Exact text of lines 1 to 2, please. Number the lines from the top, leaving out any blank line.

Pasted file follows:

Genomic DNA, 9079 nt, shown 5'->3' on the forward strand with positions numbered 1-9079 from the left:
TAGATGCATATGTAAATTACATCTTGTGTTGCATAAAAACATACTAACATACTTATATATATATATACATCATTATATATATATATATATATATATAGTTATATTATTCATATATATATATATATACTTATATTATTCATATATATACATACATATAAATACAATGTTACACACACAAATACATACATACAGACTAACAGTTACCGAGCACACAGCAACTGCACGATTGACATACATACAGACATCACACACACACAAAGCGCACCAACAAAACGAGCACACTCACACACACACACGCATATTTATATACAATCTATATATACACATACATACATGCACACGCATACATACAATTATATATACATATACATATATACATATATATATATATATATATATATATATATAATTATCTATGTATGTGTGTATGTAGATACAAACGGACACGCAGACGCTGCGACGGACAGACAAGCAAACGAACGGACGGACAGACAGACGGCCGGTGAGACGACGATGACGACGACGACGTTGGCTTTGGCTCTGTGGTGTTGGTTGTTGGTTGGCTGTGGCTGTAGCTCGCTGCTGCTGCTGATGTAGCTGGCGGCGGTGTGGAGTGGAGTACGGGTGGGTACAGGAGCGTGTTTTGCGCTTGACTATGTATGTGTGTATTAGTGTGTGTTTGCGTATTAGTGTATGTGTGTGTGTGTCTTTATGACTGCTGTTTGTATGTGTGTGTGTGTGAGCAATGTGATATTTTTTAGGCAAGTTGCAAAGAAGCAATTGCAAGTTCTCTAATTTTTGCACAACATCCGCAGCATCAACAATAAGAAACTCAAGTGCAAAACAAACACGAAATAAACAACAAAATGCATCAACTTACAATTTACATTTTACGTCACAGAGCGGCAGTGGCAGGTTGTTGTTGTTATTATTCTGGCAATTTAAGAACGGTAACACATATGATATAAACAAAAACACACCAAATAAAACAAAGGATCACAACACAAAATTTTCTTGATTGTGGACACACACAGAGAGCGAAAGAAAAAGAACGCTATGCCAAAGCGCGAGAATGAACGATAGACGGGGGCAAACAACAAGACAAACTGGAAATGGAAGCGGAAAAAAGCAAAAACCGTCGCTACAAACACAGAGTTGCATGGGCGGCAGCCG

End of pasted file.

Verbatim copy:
Genomic DNA, 9079 nt, shown 5'->3' on the forward strand with positions numbered 1-9079 from the left:
TAGATGCATATGTAAATTACATCTTGTGTTGCATAAAAACATACTAACATACTTATATATATATATACATCATTATATATATATATATATATATATAGTTATATTATTCATATATATATATATATACTTATATTATTCATATATATACATACATATAAATACAATGTTACACACACAAATACATACATACAGACTAACAGTTACCGAGCACACAGCAACTGCACGATTGACATACATACAGACATCACACACACACAAAGCGCACCAACAAAACGAGCACACTCACACACACACACGCATATTTATATACAATCTATATATACACATACATACATGCACACGCATACATACAATTATATATACATATACATATATACATATATATATATATATATATATATATATATAATTATCTATGTATGTGTGTATGTAGATACAAACGGACACGCAGACGCTGCGACGGACAGACAAGCAAACGAACGGACGGACAGACAGACGGCCGGTGAGACGACGATGACGACGACGACGTTGGCTTTGGCTCTGTGGTGTTGGTTGTTGGTTGGCTGTGGCTGTAGCTCGCTGCTGCTGCTGATGTAGCTGGCGGCGGTGTGGAGTGGAGTACGGGTGGGTACAGGAGCGTGTTTTGCGCTTGACTATGTATGTGTGTATTAGTGTGTGTTTGCGTATTAGTGTATGTGTGTGTGTGTCTTTATGACTGCTGTTTGTATGTGTGTGTGTGTGAGCAATGTGATATTTTTTAGGCAAGTTGCAAAGAAGCAATTGCAAGTTCTCTAATTTTTGCACAACATCCGCAGCATCAACAATAAGAAACTCAAGTGCAAAACAAACACGAAATAAACAACAAAATGCATCAACTTACAATTTACATTTTACGTCACAGAGCGGCAGTGGCAGGTTGTTGTTGTTATTATTCTGGCAATTTAAGAACGGTAACACATATGATATAAACAAAAACACACCAAATAAAACAAAGGATCACAACACAAAATTTTCTTGATTGTGGACACACACAGAGAGCGAAAGAAAAAGAACGCTATGCCAAAGCGCGAGAATGAACGATAGACGGGGGCAAACAACAAGACAAACTGGAAATGGAAGCGGAAAAAAGCAAAAACCGTCGCTACAAACACAGAGTTGCATGGGCGGCAGCCG